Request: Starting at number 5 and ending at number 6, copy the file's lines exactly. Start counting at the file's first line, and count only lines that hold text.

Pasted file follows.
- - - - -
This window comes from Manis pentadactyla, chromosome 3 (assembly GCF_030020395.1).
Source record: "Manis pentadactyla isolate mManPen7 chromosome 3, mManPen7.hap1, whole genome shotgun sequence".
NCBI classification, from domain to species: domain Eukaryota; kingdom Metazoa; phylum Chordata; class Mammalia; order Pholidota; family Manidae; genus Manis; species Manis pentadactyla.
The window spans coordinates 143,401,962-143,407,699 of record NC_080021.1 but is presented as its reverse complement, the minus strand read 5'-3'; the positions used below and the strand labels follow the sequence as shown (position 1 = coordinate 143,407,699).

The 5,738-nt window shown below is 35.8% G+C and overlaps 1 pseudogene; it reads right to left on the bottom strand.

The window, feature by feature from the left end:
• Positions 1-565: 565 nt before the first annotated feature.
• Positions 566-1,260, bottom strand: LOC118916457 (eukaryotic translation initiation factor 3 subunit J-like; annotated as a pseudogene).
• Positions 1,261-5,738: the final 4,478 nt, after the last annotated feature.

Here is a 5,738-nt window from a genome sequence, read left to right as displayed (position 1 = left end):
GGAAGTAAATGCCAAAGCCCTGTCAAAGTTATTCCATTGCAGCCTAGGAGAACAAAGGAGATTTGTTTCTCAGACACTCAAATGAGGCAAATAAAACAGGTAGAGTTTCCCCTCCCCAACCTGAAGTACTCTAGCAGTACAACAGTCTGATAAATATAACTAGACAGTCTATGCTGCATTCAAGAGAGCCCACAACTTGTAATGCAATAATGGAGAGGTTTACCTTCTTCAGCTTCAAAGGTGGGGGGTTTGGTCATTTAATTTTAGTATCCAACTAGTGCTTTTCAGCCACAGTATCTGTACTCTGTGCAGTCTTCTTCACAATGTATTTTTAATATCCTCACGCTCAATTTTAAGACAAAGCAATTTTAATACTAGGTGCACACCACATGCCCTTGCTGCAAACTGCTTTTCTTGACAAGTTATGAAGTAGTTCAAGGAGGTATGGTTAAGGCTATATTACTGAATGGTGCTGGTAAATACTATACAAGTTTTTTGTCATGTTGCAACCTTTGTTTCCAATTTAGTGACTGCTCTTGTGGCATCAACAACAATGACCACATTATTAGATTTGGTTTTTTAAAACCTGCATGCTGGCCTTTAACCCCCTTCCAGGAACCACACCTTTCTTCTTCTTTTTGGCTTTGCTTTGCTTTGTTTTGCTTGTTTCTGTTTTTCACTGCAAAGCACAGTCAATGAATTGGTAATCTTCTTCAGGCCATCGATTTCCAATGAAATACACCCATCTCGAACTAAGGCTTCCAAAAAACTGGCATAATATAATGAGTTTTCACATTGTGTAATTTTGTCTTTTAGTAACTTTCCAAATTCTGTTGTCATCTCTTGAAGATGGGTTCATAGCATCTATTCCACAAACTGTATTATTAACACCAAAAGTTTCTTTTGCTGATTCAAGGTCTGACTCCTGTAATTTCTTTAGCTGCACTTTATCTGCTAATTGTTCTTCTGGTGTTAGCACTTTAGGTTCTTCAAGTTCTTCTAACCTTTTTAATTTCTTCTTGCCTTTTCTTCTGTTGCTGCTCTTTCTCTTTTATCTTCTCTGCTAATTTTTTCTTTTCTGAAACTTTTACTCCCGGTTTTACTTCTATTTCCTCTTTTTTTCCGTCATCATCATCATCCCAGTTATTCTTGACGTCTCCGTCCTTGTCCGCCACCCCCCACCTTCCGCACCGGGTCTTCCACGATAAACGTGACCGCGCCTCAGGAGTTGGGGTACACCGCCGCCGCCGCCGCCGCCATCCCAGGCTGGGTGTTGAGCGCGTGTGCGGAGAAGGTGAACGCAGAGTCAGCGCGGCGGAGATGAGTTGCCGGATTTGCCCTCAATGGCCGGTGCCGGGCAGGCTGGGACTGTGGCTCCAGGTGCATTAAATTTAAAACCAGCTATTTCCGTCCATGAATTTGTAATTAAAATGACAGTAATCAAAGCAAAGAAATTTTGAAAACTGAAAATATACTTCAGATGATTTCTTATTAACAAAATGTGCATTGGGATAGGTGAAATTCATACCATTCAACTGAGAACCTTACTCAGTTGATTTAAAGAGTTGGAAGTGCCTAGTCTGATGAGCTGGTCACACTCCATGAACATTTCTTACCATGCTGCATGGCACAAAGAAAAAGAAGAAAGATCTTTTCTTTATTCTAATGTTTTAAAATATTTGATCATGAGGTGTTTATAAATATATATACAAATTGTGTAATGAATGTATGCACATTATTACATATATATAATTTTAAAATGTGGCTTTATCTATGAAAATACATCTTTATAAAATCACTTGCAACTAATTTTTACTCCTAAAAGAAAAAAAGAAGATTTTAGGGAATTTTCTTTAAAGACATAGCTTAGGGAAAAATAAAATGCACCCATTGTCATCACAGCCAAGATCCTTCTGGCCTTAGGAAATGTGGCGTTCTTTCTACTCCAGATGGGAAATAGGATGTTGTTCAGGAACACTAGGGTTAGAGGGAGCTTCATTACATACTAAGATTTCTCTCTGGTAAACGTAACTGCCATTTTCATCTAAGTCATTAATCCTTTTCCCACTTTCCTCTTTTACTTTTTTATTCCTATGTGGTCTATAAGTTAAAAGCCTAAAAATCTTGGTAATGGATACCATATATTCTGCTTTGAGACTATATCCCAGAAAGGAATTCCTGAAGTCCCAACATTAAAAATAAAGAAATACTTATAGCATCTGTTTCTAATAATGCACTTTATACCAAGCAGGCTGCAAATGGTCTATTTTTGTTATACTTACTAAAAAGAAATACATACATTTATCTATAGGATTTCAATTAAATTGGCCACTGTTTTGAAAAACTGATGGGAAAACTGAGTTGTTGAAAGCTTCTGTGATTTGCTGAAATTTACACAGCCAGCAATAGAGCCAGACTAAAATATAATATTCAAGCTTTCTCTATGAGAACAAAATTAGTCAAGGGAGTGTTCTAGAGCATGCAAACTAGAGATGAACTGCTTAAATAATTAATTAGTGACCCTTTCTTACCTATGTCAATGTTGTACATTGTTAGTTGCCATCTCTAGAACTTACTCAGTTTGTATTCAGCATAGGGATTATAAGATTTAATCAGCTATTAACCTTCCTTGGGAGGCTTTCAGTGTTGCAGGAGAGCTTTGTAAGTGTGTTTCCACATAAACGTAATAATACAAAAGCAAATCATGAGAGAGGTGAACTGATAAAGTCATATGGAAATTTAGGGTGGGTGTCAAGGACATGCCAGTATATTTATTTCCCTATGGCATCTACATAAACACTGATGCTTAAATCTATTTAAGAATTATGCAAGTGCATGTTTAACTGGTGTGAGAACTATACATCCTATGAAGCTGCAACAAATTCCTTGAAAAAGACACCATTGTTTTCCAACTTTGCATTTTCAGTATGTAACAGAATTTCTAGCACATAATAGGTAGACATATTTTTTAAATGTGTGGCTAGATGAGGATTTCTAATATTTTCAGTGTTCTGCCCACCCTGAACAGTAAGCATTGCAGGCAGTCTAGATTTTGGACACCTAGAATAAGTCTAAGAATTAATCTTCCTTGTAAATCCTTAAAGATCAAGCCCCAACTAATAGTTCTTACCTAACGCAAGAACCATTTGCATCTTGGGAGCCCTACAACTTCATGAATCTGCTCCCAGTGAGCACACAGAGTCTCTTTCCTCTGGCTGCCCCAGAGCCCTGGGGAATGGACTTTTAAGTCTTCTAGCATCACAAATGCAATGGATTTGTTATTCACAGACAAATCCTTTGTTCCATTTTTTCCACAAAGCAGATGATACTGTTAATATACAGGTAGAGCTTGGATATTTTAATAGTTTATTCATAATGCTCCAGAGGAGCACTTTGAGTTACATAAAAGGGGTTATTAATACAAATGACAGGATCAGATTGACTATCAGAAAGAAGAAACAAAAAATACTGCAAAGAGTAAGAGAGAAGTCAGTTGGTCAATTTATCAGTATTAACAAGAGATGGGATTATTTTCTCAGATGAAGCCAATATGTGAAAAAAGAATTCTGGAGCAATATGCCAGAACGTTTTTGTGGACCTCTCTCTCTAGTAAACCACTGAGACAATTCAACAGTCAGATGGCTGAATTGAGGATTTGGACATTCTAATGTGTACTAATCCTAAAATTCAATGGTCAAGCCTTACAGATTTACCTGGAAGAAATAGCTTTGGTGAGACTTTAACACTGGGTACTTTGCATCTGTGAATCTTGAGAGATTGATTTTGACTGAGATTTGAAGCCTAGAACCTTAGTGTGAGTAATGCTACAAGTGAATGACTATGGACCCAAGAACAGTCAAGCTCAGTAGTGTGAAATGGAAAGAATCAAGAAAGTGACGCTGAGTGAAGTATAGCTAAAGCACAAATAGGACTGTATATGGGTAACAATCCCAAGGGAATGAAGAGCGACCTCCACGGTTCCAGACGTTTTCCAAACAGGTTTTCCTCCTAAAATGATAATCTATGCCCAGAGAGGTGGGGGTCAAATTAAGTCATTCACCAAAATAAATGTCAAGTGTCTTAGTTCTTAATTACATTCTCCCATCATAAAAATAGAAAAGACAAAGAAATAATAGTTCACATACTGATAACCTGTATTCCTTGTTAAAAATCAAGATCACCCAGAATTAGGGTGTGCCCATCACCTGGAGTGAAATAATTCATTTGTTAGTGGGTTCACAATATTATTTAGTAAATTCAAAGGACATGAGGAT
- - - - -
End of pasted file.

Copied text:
The 5,738-nt window shown below is 35.8% G+C and overlaps 1 pseudogene; it reads right to left on the bottom strand.

The window, feature by feature from the left end: